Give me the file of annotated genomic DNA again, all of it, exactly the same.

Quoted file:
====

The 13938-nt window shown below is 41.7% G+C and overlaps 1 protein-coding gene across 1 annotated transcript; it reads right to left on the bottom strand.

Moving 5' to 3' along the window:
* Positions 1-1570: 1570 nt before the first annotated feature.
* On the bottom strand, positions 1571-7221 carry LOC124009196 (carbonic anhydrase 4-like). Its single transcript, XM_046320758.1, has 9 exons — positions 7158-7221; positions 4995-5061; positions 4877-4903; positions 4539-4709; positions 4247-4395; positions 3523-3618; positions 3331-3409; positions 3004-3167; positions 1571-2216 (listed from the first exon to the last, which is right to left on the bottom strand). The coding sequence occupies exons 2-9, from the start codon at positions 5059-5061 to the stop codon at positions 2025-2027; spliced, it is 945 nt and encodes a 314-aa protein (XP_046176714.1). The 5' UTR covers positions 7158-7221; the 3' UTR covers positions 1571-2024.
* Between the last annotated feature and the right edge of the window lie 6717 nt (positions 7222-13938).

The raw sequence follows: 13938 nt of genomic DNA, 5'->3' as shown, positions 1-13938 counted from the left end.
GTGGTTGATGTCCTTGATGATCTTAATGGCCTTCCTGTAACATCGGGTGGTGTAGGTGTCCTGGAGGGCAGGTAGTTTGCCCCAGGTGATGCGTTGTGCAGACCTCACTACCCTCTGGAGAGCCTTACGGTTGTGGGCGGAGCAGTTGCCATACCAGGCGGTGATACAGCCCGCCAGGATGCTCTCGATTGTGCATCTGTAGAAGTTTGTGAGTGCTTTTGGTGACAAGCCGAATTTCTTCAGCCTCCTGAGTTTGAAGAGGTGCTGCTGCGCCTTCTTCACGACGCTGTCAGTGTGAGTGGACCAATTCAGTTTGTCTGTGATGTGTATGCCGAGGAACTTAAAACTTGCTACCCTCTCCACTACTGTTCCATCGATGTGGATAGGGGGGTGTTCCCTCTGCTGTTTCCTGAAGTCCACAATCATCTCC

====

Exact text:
The 13938-nt window shown below is 41.7% G+C and overlaps 1 protein-coding gene across 1 annotated transcript; it reads right to left on the bottom strand.

Moving 5' to 3' along the window:
* Positions 1-1570: 1570 nt before the first annotated feature.
* On the bottom strand, positions 1571-7221 carry LOC124009196 (carbonic anhydrase 4-like). Its single transcript, XM_046320758.1, has 9 exons — positions 7158-7221; positions 4995-5061; positions 4877-4903; positions 4539-4709; positions 4247-4395; positions 3523-3618; positions 3331-3409; positions 3004-3167; positions 1571-2216 (listed from the first exon to the last, which is right to left on the bottom strand). The coding sequence occupies exons 2-9, from the start codon at positions 5059-5061 to the stop codon at positions 2025-2027; spliced, it is 945 nt and encodes a 314-aa protein (XP_046176714.1). The 5' UTR covers positions 7158-7221; the 3' UTR covers positions 1571-2024.
* Between the last annotated feature and the right edge of the window lie 6717 nt (positions 7222-13938).

The raw sequence follows: 13938 nt of genomic DNA, 5'->3' as shown, positions 1-13938 counted from the left end.
GTGGTTGATGTCCTTGATGATCTTAATGGCCTTCCTGTAACATCGGGTGGTGTAGGTGTCCTGGAGGGCAGGTAGTTTGCCCCAGGTGATGCGTTGTGCAGACCTCACTACCCTCTGGAGAGCCTTACGGTTGTGGGCGGAGCAGTTGCCATACCAGGCGGTGATACAGCCCGCCAGGATGCTCTCGATTGTGCATCTGTAGAAGTTTGTGAGTGCTTTTGGTGACAAGCCGAATTTCTTCAGCCTCCTGAGTTTGAAGAGGTGCTGCTGCGCCTTCTTCACGACGCTGTCAGTGTGAGTGGACCAATTCAGTTTGTCTGTGATGTGTATGCCGAGGAACTTAAAACTTGCTACCCTCTCCACTACTGTTCCATCGATGTGGATAGGGGGGTGTTCCCTCTGCTGTTTCCTGAAGTCCACAATCATCTCC